Back to Africa Check

No, Donald Trump and Boris Johnson did not tweet about ‘attacks’ in South Africa

Screenshots of two tweets that seem to show US president Donald Trump and UK prime minister Boris Johnson criticising the South African government are doing the rounds on Facebook.

The first, supposedly tweeted by @realDonaldTrump on 4 September 2019, reads: “This barbaric attacks by South African is very disappointing, its time we put South Africa under strong Economic Sanctions, first it was the minority White people now its African . Either Cyril get his people in line or we pull out all our investments and they learn”.

The second, under @BorisJonhson but with no date, reads: “We could not fold our hands and ignore what’s happening in South Africa .I strongly suggest that the President of South Africa will take responsibility of his compaining chants and stop this attacks, The west is fully prepared to pull out all its investments from South Africa.”

The screenshots were posted on the group page “Afrikaners” on 8 September 2019 and have been shared more than 1,000 times. 

But there are a number of clues that suggest the tweets may not be real. The poor grammar and spelling - though Trump sometimes misspells - is an immediate red flag. 

And Boris Johnson’s username is incorrect. On Twitter, you can find him under @BorisJohnson, not “@BorisJonhson”.

To be sure, we went through the archives. 

Trump’s tweets are presidential records

Since Trump became US president in January 2017 he has continued to tweet on his personal account @realDonaldTrump. Some of his posts are then retweeted on @potus – short for “president of the US”. 

It’s US law that the federal government owns and controls all presidential records. This means any communication by the president – including tweets – can’t be deleted. They must instead be archived and made available to the public.  

It’s also illegal for Trump to delete tweets while he is president.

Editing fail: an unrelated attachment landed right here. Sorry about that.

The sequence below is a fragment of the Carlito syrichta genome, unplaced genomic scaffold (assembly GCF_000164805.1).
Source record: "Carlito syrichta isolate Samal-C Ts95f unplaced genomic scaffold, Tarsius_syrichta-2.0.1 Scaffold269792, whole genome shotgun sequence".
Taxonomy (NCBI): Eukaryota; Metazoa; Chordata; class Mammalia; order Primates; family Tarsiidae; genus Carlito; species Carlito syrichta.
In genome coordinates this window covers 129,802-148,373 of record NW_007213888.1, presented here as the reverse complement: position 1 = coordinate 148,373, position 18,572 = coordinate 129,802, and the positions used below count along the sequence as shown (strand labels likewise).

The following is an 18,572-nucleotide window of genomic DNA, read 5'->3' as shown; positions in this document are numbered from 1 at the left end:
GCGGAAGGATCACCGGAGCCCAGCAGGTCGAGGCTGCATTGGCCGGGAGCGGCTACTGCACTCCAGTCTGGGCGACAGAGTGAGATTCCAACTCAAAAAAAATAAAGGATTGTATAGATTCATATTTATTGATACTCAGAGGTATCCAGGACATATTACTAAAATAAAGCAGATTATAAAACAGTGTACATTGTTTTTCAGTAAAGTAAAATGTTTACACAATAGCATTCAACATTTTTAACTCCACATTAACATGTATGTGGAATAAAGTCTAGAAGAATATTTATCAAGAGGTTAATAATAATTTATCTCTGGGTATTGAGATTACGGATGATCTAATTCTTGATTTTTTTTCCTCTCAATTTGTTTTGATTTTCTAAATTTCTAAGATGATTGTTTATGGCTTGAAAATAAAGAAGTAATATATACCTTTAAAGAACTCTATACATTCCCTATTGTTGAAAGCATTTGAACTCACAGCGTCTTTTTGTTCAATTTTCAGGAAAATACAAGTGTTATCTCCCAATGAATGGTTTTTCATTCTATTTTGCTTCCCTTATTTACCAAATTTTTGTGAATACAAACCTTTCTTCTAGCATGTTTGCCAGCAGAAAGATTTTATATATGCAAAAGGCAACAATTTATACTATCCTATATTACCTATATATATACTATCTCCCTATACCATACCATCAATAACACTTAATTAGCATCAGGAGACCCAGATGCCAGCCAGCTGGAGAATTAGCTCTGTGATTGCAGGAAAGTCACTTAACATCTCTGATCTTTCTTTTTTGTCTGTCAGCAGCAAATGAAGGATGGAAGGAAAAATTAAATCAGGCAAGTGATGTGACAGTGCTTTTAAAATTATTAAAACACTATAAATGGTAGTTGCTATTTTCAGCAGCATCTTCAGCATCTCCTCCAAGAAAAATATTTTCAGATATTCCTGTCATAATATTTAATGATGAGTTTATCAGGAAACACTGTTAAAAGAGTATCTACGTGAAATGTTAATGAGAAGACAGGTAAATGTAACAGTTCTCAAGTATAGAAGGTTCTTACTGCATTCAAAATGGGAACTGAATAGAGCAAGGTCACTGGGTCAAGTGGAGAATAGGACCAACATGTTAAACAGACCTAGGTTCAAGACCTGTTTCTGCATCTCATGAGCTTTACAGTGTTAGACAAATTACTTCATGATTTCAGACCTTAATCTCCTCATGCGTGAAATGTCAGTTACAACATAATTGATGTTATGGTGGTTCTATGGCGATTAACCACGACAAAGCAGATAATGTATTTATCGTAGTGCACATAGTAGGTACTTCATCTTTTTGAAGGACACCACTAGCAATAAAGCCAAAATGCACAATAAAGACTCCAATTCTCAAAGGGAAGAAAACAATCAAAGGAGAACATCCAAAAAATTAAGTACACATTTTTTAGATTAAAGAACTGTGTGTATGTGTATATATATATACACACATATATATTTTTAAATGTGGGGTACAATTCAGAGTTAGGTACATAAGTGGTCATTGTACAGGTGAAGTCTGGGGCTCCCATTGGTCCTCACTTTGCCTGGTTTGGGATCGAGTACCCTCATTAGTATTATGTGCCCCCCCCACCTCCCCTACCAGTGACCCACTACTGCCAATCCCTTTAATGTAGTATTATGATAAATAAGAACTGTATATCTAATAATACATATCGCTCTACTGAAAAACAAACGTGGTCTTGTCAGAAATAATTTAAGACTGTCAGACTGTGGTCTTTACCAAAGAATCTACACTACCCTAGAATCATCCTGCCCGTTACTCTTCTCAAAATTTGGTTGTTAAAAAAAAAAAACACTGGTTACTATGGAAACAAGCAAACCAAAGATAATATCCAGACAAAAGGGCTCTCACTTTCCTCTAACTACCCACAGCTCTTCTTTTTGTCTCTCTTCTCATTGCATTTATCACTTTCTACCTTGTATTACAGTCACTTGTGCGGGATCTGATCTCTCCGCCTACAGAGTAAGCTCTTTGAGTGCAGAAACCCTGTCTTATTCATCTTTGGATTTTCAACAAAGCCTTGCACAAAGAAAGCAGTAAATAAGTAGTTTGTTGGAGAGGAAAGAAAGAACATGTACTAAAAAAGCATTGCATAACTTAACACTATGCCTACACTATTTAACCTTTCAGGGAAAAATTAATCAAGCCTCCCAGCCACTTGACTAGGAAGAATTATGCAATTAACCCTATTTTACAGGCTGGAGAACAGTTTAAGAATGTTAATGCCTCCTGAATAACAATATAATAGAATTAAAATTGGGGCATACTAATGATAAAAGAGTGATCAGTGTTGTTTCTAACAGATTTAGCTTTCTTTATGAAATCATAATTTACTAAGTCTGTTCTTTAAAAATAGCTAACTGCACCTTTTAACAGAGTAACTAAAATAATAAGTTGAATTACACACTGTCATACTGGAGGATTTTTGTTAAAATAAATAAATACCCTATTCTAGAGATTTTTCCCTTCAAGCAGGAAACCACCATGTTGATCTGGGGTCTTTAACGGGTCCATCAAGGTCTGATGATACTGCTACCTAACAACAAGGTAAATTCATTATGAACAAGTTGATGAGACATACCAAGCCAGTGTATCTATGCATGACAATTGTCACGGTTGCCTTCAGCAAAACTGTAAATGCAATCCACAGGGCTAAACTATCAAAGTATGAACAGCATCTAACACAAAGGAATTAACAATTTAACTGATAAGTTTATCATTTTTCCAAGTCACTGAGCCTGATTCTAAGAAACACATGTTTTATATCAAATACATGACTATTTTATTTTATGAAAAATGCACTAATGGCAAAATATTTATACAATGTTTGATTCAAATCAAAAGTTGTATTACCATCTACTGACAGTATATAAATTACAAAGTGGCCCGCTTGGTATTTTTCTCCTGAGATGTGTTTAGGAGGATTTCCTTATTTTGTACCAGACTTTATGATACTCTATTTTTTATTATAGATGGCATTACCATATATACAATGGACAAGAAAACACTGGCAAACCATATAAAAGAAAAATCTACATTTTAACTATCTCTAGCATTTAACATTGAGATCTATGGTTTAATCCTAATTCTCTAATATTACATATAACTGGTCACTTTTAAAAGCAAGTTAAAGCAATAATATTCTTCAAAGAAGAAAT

A number of websites are dedicated to keeping track of everything the 45th US president posts online. These include the Trump Twitter Archive and Factbase, which has a database of all Trump’s deleted tweets.  

Another site, Did Trump Tweet It, keeps a daily record of tweets and retweets on @realDonaldTrump and @potus, and would note if any tweet were deleted. 

Their record for 4 September 2019 does not include any tweet about “barbaric attacks” in South Africa. 

In fact, since Trump joined Twitter in 2009 he has tweeted about South Africa a total of 15 times. Most of the tweets complain about crime. The latest, from August 2018, was about “South Africa land and farm seizures and expropriations”.

Johnson tweets on South Africa three times in five years

What about the Boris Johnson tweet? We found no evidence to suggest that he had tweeted about attacks in South Africa either. 

And an advanced Twitter search shows that since joining the platform in April 2015, Johnson has tweeted about South Africa a total of three times. The latest was a retweet of a blog about saving South Africa’s rhinos, from May 2018. 

And if either Trump or Johnson had threatened South Africa with economic sanctions, it would have been widely covered in the media. But no major media outlet has reported on the tweets. The screenshots are false, manipulated graphics. – Africa Check


Republish our content for free

We believe that everyone needs the facts.

You can republish the text of this article free of charge, both online and in print. However, we ask that you pay attention to these simple guidelines. In a nutshell:

1. Do not include images, as in most cases we do not own the copyright.

2. Please do not edit the article.

3. Make sure you credit "Africa Check" in the byline and don't forget to mention that the article was originally published on

For publishers: what to do if your post is rated false

A fact-checker has rated your Facebook or Instagram post as “false”, “altered”, “partly false” or “missing context”. This could have serious consequences. What do you do?

Click on our guide for the steps you should follow.

Publishers guide

Africa Check teams up with Facebook

Africa Check is a partner in Meta's third-party fact-checking programme to help stop the spread of false information on social media.

The content we rate as “false” will be downgraded on Facebook and Instagram. This means fewer people will see it.

You can also help identify false information on Facebook. This guide explains how.

Add new comment

Restricted HTML

  • Allowed HTML tags: <a href hreflang> <em> <strong> <cite> <blockquote cite> <code> <ul type> <ol start type> <li> <dl> <dt> <dd> <h2 id> <h3 id> <h4 id> <h5 id> <h6 id>
  • Lines and paragraphs break automatically.
  • Web page addresses and email addresses turn into links automatically.
limit: 600 characters

Want to keep reading our fact-checks?

We will never charge you for verified, reliable information. Help us keep it that way by supporting our work.

Become a newsletter subscriber

Support independent fact-checking in Africa.